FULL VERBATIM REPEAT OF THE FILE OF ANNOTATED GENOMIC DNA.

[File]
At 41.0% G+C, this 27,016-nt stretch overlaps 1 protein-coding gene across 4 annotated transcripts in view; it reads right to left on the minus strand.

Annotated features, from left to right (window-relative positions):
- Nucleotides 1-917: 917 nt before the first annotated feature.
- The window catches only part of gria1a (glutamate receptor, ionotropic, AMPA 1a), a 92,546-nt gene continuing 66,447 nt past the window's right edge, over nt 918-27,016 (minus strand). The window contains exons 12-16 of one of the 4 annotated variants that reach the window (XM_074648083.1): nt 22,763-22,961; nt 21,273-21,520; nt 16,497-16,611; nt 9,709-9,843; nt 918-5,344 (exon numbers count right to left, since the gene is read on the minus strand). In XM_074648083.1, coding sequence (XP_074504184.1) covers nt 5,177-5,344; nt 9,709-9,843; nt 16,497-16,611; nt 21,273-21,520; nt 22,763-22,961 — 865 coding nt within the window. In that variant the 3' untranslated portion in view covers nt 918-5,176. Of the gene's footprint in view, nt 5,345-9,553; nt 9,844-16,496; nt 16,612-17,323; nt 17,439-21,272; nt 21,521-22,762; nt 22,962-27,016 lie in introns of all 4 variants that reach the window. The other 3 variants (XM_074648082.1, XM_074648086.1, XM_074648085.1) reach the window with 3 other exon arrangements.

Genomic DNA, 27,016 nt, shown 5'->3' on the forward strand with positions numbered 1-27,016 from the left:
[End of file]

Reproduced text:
At 41.0% G+C, this 27,016-nt stretch overlaps 1 protein-coding gene across 4 annotated transcripts in view; it reads right to left on the minus strand.

Annotated features, from left to right (window-relative positions):
- Nucleotides 1-917: 917 nt before the first annotated feature.
- The window catches only part of gria1a (glutamate receptor, ionotropic, AMPA 1a), a 92,546-nt gene continuing 66,447 nt past the window's right edge, over nt 918-27,016 (minus strand). The window contains exons 12-16 of one of the 4 annotated variants that reach the window (XM_074648083.1): nt 22,763-22,961; nt 21,273-21,520; nt 16,497-16,611; nt 9,709-9,843; nt 918-5,344 (exon numbers count right to left, since the gene is read on the minus strand). In XM_074648083.1, coding sequence (XP_074504184.1) covers nt 5,177-5,344; nt 9,709-9,843; nt 16,497-16,611; nt 21,273-21,520; nt 22,763-22,961 — 865 coding nt within the window. In that variant the 3' untranslated portion in view covers nt 918-5,176. Of the gene's footprint in view, nt 5,345-9,553; nt 9,844-16,496; nt 16,612-17,323; nt 17,439-21,272; nt 21,521-22,762; nt 22,962-27,016 lie in introns of all 4 variants that reach the window. The other 3 variants (XM_074648082.1, XM_074648086.1, XM_074648085.1) reach the window with 3 other exon arrangements.

Genomic DNA, 27,016 nt, shown 5'->3' on the forward strand with positions numbered 1-27,016 from the left: